The National Museums of Kenya is conducting public participation with a view to gazetting two historical monuments in Murang’a.
The sites and monuments identified to be gazetted in Murang’a County include Mjini Mosque in Kiharu and an emergency colonial village in Kiambicho forest.
Mjini mosque is the oldest mosque in central Kenya built by Arab traders in the 1900s.
A Colonial Officer, Francis Hall, came to the area together with about 300 people from the coast who helped build it together with Arab traders who were trading in ivory.
The mosque is to this day used for prayers by the Muslim Community in the Mjini informal settlement.
One of the elders at the mosque, 71-year-old, Shaban Gakure, explained the importance of the Mjini mosque as a central part of the history of Islam in the interior parts of Kenya.
“This is the oldest mosque in the Kenyan interior built in 1900 and from this mosque, the Muslim Community has grown over the years and we now have over 200 mosques in Central Region,” Shaban said.
He also observed that it would be of great importance to future generations if all the history passed down to his generation from his elders could be properly documented so that it does not die with them.
“I know a lot of history, both religious and political, some was passed down from our elders who have since died and some of the events I have witnessed but it is all undocumented,” he said.
The second site, an emergency colonial village in Kiambicho forest is one of over 800 colonial villages that were built by the Colonial Government as part of waging war against the Mau Mau in 1954 two years after the declaration of the State of Emergency.
The villages were intended as a punitive strategy to contain, control and discipline Mau Mau women after the colonialists learnt of their role in the struggle for independence.
Emergency villages had spiked trenches around them, security watch trenches, bridges and single gates to restrict movement of the locals.
The National Museums of Kenya Assistant Curator in charge of Murang’a County, Antony Maina, stated that NMK hopes to gazette a number of monuments and historical sites for the purpose of enhancing knowledge, foster appreciation and sustainable utilization of these resources across the country.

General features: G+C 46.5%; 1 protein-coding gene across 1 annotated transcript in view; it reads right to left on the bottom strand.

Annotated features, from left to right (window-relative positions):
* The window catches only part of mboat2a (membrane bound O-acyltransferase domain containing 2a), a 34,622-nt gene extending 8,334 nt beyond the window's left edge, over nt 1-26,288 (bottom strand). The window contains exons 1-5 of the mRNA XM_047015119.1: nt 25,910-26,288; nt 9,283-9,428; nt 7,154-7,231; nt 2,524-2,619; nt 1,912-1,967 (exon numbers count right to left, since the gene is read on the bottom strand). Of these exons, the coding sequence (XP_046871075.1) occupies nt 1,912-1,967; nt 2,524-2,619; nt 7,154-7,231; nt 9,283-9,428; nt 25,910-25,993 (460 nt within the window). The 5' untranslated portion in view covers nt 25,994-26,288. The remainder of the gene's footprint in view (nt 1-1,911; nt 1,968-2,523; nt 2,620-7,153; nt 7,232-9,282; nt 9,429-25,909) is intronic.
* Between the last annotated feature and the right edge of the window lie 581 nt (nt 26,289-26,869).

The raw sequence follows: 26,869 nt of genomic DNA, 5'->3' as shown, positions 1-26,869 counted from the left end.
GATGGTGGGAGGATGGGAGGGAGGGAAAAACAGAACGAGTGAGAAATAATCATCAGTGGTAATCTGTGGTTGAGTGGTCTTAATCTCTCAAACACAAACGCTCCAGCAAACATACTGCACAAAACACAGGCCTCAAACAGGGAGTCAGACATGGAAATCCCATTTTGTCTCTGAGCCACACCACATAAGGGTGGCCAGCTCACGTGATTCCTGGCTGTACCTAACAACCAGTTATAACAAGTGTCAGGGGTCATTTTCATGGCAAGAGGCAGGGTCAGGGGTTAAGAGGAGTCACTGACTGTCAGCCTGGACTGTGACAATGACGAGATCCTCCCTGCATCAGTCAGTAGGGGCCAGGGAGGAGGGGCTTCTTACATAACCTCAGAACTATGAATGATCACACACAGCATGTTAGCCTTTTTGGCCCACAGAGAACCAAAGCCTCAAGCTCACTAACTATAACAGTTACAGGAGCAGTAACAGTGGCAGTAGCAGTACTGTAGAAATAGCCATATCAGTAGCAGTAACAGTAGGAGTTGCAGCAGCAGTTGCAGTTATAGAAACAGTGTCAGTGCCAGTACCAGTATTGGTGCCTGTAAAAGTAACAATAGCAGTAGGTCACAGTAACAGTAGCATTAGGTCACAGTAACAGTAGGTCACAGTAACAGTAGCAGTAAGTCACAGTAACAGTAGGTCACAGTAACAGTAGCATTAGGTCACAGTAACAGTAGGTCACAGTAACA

“The government’s objective is to develop some form of cultural centres where people could come and learn more about their culture and heritage in Murang’a,” Maina said when he spoke to KNA in his office.
Maina noted that the plans are well underway and they are now planning public participation forums in order ensure that the local communities are part of the process and to educate them on the importance of gazetting the historical sites.
“Local residents are supposed to take the lead in protecting the natural and cultural heritage sites that offer visitors an opportunity to sample the county’s rich heritage both for education and leisure,” he said.
In Murang’a County, sites that have been gazetted include Fort Hall, and Mukurwe wa Nyagathanga shrine.
Fort Hall was built by Francis Hall in 1900.
Hall built the fort for shelter and security on a hill in the area originally known as Mbiri, the town that developed in the area around the fort later came to be known as Forthall until after independence when it was renamed Murang’a.
“Hall was the first Colonial Administrator in the area. This fort was the first colonial station in the British East Africa Protectorate,” Maina added.
Mukurwe wa Nyagathanga shrine is a significant landmark known for its spiritual and cultural heritage among the Agikuyu Community.
The Curator observed that Mukurwe wa Nyagathanga today attracts tourists who want to find out more about the history of the Agikuyu tribe.
The Gikuyu political elite also use the shrine to rally the tribe around a common cause during elections.
By Purity Mugo and Anita Omwenga